It might make sense on paper, but it’s a different story in person, I think, stuck in my meeting, my managers staring at me. I recall a passage from the book in which Scott shares a tweet sent by someone who had attended a talk she gave the day before: “Tried radical candour with my boss, got fired.” While my attempt at being radically candid with my own managers hasn’t put me in the firing line, it has prompted some concerned looks. And not for the last time during my 24-hour experiment.

Social lubricant

Smiling through gritted teeth, staying quiet despite glaring incompetence, nodding along while inside you are violently disagreeing... Most of us use niceties like these as handy, social lubricants to keep from chafing against the personalities we spend 40-plus hours a week with. Now, though, we are entering a period where we no longer want to separate our work selves from our actual selves – we’d much rather have jobs which allow us to be ourselves. In fact, we actively distrust people who we feel aren’t being themselves – look at Donald Trump, a man who owes much of his presidential success to the fact that people deemed him to be ‘honest’, ‘candid’ and ‘telling it like it is’.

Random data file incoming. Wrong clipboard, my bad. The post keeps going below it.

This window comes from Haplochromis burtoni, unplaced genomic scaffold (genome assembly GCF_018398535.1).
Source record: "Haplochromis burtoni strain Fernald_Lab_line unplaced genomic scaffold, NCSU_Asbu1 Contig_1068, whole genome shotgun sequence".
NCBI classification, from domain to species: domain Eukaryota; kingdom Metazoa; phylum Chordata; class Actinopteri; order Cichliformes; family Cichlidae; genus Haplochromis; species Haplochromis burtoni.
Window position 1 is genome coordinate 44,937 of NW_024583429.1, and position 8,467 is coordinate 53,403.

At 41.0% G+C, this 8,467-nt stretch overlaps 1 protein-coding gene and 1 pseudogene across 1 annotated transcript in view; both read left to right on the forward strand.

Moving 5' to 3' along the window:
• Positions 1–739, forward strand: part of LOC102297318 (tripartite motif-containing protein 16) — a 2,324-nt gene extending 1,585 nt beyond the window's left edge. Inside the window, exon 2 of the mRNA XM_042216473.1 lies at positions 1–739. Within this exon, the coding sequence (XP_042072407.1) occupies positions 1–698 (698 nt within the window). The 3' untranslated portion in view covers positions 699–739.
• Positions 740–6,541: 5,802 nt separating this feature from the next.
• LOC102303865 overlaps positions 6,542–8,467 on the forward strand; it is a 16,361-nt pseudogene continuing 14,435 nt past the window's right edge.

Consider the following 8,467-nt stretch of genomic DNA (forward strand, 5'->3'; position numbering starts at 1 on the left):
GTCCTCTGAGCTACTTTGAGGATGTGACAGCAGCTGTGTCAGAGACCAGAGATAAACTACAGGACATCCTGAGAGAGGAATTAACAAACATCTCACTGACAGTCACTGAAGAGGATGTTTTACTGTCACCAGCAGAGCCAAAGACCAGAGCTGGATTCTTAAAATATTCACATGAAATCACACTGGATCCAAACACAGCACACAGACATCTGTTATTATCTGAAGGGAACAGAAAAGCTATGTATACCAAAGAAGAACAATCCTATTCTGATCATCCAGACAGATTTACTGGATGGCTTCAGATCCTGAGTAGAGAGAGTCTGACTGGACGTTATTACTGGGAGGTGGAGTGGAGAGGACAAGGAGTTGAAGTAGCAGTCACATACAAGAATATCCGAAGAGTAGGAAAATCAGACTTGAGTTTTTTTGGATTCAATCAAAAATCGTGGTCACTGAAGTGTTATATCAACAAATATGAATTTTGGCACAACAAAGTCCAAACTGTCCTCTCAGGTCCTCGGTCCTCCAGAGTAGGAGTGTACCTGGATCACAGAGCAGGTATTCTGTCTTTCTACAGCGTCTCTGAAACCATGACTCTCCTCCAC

Of course, criticism – whether it comes from a place of love or not – is a notoriously tricky thing in an office. Feedback like, “Your report was horrendous and I don’t feel like you’re pulling your weight” – is basically someone slapping you in the face and calling it a favour.